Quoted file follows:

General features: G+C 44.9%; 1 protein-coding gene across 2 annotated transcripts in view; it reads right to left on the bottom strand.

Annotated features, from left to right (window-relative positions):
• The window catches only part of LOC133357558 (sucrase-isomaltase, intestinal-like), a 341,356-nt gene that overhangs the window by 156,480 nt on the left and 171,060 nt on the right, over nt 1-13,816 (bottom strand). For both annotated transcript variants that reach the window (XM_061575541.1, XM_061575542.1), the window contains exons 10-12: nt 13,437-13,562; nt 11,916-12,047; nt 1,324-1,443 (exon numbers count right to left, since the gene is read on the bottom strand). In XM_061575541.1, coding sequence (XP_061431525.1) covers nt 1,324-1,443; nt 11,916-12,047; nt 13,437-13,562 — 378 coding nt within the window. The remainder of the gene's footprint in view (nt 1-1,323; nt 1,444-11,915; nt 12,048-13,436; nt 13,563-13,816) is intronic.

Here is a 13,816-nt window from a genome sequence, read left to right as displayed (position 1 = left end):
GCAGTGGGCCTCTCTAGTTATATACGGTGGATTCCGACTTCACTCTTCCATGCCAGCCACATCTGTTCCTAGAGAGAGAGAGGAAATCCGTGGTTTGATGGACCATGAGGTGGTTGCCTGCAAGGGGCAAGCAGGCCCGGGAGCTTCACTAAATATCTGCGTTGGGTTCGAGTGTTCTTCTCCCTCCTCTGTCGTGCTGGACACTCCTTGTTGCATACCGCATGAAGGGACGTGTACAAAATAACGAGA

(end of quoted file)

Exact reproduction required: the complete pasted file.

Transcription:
General features: G+C 44.9%; 1 protein-coding gene across 2 annotated transcripts in view; it reads right to left on the bottom strand.

Annotated features, from left to right (window-relative positions):
• The window catches only part of LOC133357558 (sucrase-isomaltase, intestinal-like), a 341,356-nt gene that overhangs the window by 156,480 nt on the left and 171,060 nt on the right, over nt 1-13,816 (bottom strand). For both annotated transcript variants that reach the window (XM_061575541.1, XM_061575542.1), the window contains exons 10-12: nt 13,437-13,562; nt 11,916-12,047; nt 1,324-1,443 (exon numbers count right to left, since the gene is read on the bottom strand). In XM_061575541.1, coding sequence (XP_061431525.1) covers nt 1,324-1,443; nt 11,916-12,047; nt 13,437-13,562 — 378 coding nt within the window. The remainder of the gene's footprint in view (nt 1-1,323; nt 1,444-11,915; nt 12,048-13,436; nt 13,563-13,816) is intronic.

Here is a 13,816-nt window from a genome sequence, read left to right as displayed (position 1 = left end):
GCAGTGGGCCTCTCTAGTTATATACGGTGGATTCCGACTTCACTCTTCCATGCCAGCCACATCTGTTCCTAGAGAGAGAGAGGAAATCCGTGGTTTGATGGACCATGAGGTGGTTGCCTGCAAGGGGCAAGCAGGCCCGGGAGCTTCACTAAATATCTGCGTTGGGTTCGAGTGTTCTTCTCCCTCCTCTGTCGTGCTGGACACTCCTTGTTGCATACCGCATGAAGGGACGTGTACAAAATAACGAGA